葡萄酒社

World of Wine—Vineyard Site selection

DR CASSANDRA COLLINS:
 

Site selection is a very important part of developing a vineyard.
When we select a site in the best possible environment for a particular wine style the commercial cost of making a quality wine is lower.
In most seasons at the ideal site the grapes will be of sound quality and naturally well balanced for the desired wine style.
This means that the need for technical intervention in the winemaking process is reduced.
Site selection is dependent on a number of factors related to vine performance.
And these factors include how much yield is required, the wine quality and style to be produced, and the cost of production.
An understanding of the soil, topography, and climate of a particular location forms the basis for choosing favourable viticultural sites.
This knowledge allows grape growers to not only produce better quality grapes in traditional wine producing regions, but also to expand production into new areas or make an informed decision to not select some sites due to undesirable properties such as an area that has very high frost risk.
One of the main features of many vineyards known for high quality grape production is their limited soil fertility.
If soils are too fertile this can result in very dense canopies due to a large amount of vegetative growth.
This can be at the expense of fruit production and lead to shading of fruit and less air movement through the canopy, resulting in high levels of disease and problems with sugar and flavour development in the fruit.
Excellent soil drainage is another feature of many vineyard soils.
Good soil drainage promotes early spring growth and limits berry splitting following heavy rains, therefore reducing the amount of disease that can develop.
Topography and aspect are two other factors considered in site selection.
For example, if a vineyard is planted on a slope you can reduce the risk of frost, improve soil drainage, increase light interception into the canopy, and decrease temperature variability.
One important factor we haven't mentioned is climate, which plays a large role in site selection.
Temperature is arguably the most important climatic factor, as it affects the growth and development
of grape vines, and hence berry ripening and grape quality.
For example, cooler conditions are known to retain fruit acidity which improves the microbial and colour stability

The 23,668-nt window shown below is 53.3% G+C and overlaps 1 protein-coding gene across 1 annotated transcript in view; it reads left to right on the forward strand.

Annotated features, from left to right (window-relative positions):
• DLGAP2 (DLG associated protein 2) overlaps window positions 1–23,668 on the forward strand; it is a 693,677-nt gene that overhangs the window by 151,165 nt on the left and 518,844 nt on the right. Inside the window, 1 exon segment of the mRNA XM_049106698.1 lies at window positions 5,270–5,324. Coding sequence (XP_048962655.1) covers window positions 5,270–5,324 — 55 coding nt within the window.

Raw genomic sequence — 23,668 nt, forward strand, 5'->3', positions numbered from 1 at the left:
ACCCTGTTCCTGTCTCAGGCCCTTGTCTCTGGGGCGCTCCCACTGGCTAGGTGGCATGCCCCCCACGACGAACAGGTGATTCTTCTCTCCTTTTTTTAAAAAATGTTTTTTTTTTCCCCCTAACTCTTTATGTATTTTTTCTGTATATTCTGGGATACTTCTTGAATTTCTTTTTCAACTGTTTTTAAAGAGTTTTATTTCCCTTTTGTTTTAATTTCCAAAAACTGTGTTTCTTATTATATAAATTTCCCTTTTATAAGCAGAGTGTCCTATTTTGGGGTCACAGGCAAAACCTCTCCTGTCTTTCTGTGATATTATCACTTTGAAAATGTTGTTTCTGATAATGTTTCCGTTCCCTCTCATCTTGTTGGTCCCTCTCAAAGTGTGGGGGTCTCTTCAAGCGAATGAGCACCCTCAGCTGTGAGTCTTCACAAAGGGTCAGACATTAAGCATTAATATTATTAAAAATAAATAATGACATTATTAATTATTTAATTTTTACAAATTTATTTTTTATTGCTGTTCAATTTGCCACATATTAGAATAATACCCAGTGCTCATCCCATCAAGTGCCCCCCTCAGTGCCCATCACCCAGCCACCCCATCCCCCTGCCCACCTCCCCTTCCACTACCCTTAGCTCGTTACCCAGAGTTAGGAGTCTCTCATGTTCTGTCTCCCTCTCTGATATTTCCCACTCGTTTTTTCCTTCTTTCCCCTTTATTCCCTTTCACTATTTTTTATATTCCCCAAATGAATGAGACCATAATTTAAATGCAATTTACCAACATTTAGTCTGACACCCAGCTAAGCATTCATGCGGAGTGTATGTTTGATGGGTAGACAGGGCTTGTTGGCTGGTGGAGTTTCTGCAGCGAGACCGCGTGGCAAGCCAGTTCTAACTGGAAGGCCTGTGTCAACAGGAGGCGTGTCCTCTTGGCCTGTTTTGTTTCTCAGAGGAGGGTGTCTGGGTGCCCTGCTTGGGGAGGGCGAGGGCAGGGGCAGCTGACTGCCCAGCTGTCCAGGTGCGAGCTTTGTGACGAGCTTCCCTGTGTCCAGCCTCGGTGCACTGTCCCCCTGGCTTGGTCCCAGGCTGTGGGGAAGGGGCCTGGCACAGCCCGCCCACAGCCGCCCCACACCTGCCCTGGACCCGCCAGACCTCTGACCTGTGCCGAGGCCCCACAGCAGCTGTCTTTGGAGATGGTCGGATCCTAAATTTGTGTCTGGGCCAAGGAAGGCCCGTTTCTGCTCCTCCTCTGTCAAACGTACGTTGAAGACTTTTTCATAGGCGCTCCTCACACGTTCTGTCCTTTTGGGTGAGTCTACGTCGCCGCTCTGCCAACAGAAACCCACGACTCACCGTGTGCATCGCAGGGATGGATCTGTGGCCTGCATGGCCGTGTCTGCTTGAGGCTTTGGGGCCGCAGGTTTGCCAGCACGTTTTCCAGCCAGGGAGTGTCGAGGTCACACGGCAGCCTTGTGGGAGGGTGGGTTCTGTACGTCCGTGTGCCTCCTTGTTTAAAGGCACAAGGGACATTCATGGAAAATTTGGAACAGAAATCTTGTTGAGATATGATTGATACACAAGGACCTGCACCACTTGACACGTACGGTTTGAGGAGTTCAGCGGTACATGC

of wines.
The cool conditions also appear to favour the development and retention of grape aroma compounds.
Higher temperatures, on the other hand, generally result in higher sugar levels and reduced acidity.
Because taste, colour, stability,and ageing potential are all influenced by grape sugar and acid content, temperature conditions throughout the season have a large affect on grape quality at harvest.
Sunlight is also important, and affects the number and development of bunches.
Generally, some exposed buds produce shoots with more inflorescences and more flowers per inflorescence than buds developed under shaded conditions.
Although sun exposure is usually beneficial, excessive exposure can result in the berries being sunburned,
which can generate negative flavours in the wine produced from those grapes.
In all climates it is important to get the ideal exposure to sunlight and temperature, which can enhance soil warming and reduce frost severity.
When we achieve this, fruit ripening is often advanced and berry colour and the sugar-acid balance improved.
Ideally, vineyards also have medium to low rainfall.
This is mainly because dry conditions reduce the risk of pest and disease problems.
In many wine regions, most of their rainfall is during the winter months.
This means that there is sufficient soil moisture in spring for early growth.
However, during the summer the vines may be exposed to varying degrees of water stress, which can be both detrimental and beneficial to development.
To avoid water stress at key developmental stages such as in the spring and early summer,
we apply water using irrigation in areas where it is needed.
Other factors, such as wind and humidity, are also considered in site selection, as these can impact on the level of disease and physical damage that occurs to the vines.
Once we've selected the best site to plant a vineyard, we need to consider the design of the vineyard to maximise the environmental benefits.
This design will include the orientation of the rows, the type of trellis system we use, and the type of management practices we apply.
Some aspects of this design will be shown in the vine management video later in this course.
 
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